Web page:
State and federal education report card delayed again

The Gordon Persons Building in Montgomery, Ala., is home to the Alabama State Department of Education.

Alabama education officials again delayed the release of the state’s unified report card, due in part to technical problems with the website but also to ensure the data is accurate, according to Alabama State Superintendent Eric Mackey.

“It’s better for data to be a day or two late than to be wrong,” Mackey told AL.com Monday evening. “It should be up Wednesday by noon.”

This is the third delay of the release, planned initially for Dec. 21, then moved to Dec. 28, and again to Dec. 31, the federal deadline, which Alabama has now missed.

The unified report card contains information required under the federal Every Student Succeeds Act, or ESSA, and that is where the problems have been, Mackey said. Other states have had trouble getting their data online, too, he said, and he doesn’t expect any federal repercussions because of the delay.

This is the first year states are reporting the large volume of information required under ESSA, which lawmakers passed in 2015 to replace No Child Left Behind.

The state information is ready, Mackey said, but the full website won’t go live until all of the data is ready. State officials released letter grades for schools and districts reflecting 2017-18 achievement data on Dec. 28.

Additional information that ESSA requires to be reported includes:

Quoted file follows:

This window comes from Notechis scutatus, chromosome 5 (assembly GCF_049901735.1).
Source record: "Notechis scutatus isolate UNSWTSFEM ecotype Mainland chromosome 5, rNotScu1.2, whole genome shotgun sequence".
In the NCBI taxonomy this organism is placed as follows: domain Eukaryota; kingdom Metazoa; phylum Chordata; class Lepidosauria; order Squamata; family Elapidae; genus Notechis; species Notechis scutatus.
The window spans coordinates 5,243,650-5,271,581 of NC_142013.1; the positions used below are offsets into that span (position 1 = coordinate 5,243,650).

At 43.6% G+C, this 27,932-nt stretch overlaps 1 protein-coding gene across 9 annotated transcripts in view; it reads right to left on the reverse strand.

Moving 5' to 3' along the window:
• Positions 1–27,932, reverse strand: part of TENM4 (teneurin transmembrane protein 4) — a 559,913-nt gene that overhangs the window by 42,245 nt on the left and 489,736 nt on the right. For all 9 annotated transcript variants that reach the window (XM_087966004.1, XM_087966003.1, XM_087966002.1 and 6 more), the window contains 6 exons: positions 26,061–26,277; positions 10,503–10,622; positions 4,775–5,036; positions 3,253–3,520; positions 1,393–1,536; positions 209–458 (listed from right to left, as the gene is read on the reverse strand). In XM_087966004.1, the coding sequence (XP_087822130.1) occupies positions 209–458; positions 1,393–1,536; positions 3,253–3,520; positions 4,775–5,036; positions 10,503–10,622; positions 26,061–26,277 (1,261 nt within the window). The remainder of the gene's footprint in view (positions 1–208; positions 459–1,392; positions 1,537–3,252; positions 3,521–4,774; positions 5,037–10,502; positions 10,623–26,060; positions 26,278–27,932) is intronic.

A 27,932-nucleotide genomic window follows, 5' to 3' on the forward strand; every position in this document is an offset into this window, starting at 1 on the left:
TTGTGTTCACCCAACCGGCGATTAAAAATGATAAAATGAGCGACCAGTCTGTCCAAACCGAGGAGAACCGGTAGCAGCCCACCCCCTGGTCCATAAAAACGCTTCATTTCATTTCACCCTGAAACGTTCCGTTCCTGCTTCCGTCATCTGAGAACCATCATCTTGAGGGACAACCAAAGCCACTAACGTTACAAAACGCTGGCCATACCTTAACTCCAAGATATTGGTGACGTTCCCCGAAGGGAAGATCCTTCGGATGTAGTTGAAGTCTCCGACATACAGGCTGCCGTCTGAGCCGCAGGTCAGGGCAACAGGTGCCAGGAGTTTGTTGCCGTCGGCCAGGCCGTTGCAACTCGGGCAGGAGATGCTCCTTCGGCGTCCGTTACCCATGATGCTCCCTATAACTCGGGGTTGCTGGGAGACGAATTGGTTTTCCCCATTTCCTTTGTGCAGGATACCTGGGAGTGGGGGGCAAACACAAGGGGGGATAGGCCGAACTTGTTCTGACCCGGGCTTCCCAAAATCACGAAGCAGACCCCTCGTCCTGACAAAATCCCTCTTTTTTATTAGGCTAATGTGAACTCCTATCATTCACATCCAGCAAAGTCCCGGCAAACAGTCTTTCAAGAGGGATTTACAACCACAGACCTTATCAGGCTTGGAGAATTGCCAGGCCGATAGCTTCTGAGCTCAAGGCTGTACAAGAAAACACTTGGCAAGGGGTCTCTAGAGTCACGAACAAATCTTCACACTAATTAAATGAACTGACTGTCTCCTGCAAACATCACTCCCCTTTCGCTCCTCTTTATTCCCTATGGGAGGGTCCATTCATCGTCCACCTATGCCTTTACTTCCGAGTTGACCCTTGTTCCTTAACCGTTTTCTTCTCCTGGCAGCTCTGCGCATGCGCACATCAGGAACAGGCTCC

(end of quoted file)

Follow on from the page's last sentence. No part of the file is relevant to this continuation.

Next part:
• Spending per student by school, along with the source (federal, state, or local) of that money,
  • Percentages of students who are a first-year English learner, and what portion of those students were exempted from reading tests,
  • Percentages and numbers of students with the most significant cognitive disabilities who take alternate tests,
  • Percentages of teachers, principals and other school leaders who are inexperienced,
  • Percentages of teachers teaching out of field,
  • Percentages of teachers using emergency or provisional credentials,
  • Percentage of classes in core academic subjects not taught by qualified teachers in both high-poverty and low-poverty schools, and
  • National Assessment for Educational Progress (NAEP) results for Alabama students.

School-level information on the numbers of suspensions (both in-school and out-of-school), expulsions, school-related arrests, referrals to law enforcement and incidents of violence including bullying and harassment must also be reported.

Schools and districts must also report enrollment in preschool programs and the number and percentage of students enrolled in Advanced Placement, International Baccalaureate, and dual enrollment courses.

Data will still be required to be broken down by the major racial and ethnic groups as well by children with disabilities, those who are economically disadvantaged and English language learners.

The state department used a vendor in California to handle the programming for the website, Mackey said, and while the vendor completed all of the required programming today, no one had used the live website. Mackey said he wanted his staff to take the next day and a half to make sure the right information would pull up in the right place.

Mackey recalled the April 2016 release of unverified Alabama high school graduation rates which were inaccurate and had to be taken down. “It was a tough lesson to learn for the department,” he said, and he wants to make sure that never happens again.

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